Putting Crowdsourcing on the Map
Mapillary is trying to build a community-generated version of Google Street View.
Even in San Francisco, where Google’s roving Street View cars have mapped nearly every paved surface, there are still places that have remained untouched, such as the flights of stairs that serve as pathways between streets in some of the city’s hilliest neighborhoods.
It’s these places that a startup called Mapillary is focusing on. Cofounders Jan Erik Solem and Johan Gyllenspetz are attempting to build an open, crowdsourced, photographic map that lets smartphone users log all sorts of places, creating a richer view of the world than what is offered by Street View and other street-level mapping services. If contributors provide images often, that view could be more representative of how things look right now.
Google itself is no stranger to the benefits of crowdsourced map content: it paid $966 million last year for traffic and navigation app Waze, whose users contribute data. Google also lets people augment Street View content with their own images. But Solem and Gyllenspetz think there’s still plenty of room for Mapillary, which they say can be used for everything from tracking a nature hike to offering more up-to-date images to house hunters and Airbnb users.
Solem and Gyllenspetz have only been working on the project for four months; they released an iPhone app in November, and an Android app in January. So far, there are just a few hundred users who have shared about 100,000 photos on the service. While it’s free for anyone to use, the startup plans to eventually make money by licensing the data its users generate to companies.
With the app, a user can choose to collect images by walking, biking, or driving. Once you press a virtual shutter button within the app, it takes a photo every two seconds, until you press the button again. You can then upload the images to Mapillary’s service via Wi-Fi, where each photo’s location is noted through its GPS tag. Computer-vision software compares each photo with others that are within a radius of about 100 meters, searching for matching image features so it can find the geometric relationship between the photos. It then places those images properly on the map, and stitches them all together. When new images come in of an area that has already been mapped, Mapillary will add them to its database, too.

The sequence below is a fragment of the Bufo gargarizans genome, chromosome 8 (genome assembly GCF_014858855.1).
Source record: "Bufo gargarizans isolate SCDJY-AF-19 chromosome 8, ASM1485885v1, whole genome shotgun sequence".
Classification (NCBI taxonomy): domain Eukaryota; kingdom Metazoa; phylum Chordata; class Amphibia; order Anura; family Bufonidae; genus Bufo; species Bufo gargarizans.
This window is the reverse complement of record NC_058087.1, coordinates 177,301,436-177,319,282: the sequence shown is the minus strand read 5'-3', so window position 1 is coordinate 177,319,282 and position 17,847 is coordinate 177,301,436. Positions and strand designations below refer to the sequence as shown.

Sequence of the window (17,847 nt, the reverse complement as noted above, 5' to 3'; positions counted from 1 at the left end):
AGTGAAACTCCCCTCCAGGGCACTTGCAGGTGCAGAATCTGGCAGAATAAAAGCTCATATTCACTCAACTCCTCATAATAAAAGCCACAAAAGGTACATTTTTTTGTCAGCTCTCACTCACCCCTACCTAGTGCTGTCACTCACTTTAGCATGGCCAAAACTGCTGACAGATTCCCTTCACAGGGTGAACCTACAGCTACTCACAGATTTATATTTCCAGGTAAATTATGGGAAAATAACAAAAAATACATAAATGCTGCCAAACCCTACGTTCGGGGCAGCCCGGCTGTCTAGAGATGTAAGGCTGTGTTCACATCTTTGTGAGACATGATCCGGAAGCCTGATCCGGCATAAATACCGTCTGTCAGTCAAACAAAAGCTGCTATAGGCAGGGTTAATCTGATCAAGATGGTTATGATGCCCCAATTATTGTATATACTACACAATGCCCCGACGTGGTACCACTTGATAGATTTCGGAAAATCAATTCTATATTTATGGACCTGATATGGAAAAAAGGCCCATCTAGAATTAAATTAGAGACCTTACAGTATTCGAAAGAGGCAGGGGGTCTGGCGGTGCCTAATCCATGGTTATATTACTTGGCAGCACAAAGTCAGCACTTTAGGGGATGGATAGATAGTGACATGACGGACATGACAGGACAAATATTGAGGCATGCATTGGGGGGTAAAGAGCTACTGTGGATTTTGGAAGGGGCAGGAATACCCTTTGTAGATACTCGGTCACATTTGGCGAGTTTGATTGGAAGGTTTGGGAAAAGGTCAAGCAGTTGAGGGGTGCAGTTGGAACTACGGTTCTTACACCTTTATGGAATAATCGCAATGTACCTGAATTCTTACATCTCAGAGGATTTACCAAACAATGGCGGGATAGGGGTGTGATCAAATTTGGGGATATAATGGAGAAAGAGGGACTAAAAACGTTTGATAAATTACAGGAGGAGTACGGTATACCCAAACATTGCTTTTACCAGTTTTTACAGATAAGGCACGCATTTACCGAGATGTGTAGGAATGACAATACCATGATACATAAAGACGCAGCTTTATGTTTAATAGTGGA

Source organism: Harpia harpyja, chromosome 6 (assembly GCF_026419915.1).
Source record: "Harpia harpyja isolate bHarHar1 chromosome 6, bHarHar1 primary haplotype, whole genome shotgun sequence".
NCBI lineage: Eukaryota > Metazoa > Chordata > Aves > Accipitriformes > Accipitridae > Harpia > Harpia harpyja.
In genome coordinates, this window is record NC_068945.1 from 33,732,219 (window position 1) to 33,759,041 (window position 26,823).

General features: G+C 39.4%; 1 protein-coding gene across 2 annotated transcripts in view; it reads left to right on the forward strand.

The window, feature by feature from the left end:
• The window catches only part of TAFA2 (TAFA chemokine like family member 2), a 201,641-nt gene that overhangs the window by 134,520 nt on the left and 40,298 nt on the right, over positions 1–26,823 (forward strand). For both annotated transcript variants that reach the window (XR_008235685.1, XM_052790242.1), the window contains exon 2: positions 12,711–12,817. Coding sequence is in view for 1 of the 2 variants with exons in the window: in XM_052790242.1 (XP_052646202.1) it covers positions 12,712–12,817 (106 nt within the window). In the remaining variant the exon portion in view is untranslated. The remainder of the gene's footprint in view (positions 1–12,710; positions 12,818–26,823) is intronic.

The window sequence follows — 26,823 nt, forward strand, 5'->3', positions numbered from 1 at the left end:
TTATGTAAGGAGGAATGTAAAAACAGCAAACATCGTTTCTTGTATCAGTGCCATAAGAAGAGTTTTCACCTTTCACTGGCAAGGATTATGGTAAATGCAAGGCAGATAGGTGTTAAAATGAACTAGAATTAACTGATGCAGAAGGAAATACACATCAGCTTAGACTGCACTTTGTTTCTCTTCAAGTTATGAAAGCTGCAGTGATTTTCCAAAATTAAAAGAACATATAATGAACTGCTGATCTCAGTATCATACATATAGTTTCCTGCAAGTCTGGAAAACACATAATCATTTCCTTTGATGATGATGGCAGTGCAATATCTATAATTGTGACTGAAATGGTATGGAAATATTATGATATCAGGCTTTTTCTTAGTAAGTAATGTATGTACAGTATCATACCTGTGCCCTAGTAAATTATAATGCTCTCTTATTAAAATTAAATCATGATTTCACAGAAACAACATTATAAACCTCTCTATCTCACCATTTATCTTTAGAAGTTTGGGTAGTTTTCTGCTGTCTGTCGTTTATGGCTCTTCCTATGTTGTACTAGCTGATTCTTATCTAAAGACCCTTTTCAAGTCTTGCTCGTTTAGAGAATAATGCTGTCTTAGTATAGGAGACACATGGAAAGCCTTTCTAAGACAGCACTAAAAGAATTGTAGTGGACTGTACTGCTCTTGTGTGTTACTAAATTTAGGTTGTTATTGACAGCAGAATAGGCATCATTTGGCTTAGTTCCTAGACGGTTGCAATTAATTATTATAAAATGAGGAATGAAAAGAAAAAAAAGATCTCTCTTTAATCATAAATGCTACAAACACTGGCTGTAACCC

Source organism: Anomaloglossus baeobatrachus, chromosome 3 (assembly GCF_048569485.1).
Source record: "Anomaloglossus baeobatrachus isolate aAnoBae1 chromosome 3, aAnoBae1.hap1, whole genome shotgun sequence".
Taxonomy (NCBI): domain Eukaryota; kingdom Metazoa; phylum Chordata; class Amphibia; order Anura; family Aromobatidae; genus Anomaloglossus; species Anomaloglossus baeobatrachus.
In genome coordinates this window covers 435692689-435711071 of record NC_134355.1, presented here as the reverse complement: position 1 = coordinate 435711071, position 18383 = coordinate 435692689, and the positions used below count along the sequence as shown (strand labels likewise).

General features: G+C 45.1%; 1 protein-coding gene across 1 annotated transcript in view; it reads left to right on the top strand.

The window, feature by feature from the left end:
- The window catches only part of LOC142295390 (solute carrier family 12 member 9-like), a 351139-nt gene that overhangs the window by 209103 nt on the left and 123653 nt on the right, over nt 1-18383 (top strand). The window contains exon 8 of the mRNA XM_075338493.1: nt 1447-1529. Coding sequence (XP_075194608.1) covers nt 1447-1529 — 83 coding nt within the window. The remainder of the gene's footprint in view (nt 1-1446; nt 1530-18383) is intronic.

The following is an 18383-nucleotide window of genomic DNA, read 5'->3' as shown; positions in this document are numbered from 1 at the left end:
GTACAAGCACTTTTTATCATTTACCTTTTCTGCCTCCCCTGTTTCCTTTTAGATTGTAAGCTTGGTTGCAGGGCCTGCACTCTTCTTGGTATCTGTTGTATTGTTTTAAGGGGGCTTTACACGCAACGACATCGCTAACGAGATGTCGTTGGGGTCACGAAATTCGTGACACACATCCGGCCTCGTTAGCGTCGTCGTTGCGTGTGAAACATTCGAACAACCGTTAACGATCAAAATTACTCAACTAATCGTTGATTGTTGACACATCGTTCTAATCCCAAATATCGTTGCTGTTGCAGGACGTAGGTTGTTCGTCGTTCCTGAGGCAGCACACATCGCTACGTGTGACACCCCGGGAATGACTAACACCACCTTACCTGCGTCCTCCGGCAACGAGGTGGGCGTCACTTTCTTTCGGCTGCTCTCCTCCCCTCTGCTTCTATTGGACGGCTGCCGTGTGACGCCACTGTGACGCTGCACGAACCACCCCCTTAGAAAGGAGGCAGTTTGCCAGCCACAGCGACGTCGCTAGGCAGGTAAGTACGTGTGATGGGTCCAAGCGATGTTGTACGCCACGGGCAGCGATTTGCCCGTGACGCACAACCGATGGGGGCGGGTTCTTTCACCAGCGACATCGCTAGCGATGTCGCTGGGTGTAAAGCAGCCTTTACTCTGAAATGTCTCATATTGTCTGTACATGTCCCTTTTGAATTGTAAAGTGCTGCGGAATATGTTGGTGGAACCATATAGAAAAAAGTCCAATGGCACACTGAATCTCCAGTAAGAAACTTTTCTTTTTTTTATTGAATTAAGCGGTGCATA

It can take less than 30 seconds for the images to show up on the Web-based map, but several minutes for the images to be fully processed. As with Google’s Street View photos, image-recognition software blurs out faces and license plate numbers.
Users can edit Mapillary’s map by moving around the icons that correspond to images—to fix a misplaced image, for instance. Eventually, users will also be able to add comments and tags.
So far, Mapillary’s map is quite sparse. But the few hundred users trying out Mapillary include some map providers in Europe, and the 100,000 or so images to the service ranging from a bike path on Venice Beach in California to a snow-covered ski slope in Sweden.
Street-level images can be viewed on the Web or through Mapillary’s smartphone apps (though the apps just pull up the Web page within the app). Blue lines and colored tags indicate where users have added photos to the map; you can zoom in to see them at the street level.
Navigating through photos is still quite rudimentary; you can tap or click to move from one image to the next with onscreen arrows, depending on the direction you want to explore.
Beyond technical and design challenges, the biggest issue Mapillary faces is convincing a large enough number of users to build up its store of images so that others will start using it and contributing as well, and then ensuring that these users keep coming back.
Crowdsourced services like Waze and Wikipedia have managed to do this successfully, but as Wikipedia’s declining number of editors shows (see “The Decline of Wikipedia”), it’s not easy to keep this up over time.
Mapillary hopes the growing number of smartphone users will help, though. “I think the timing is right, both in the maturity of these devices but also from connectivity around the world,” Solem says.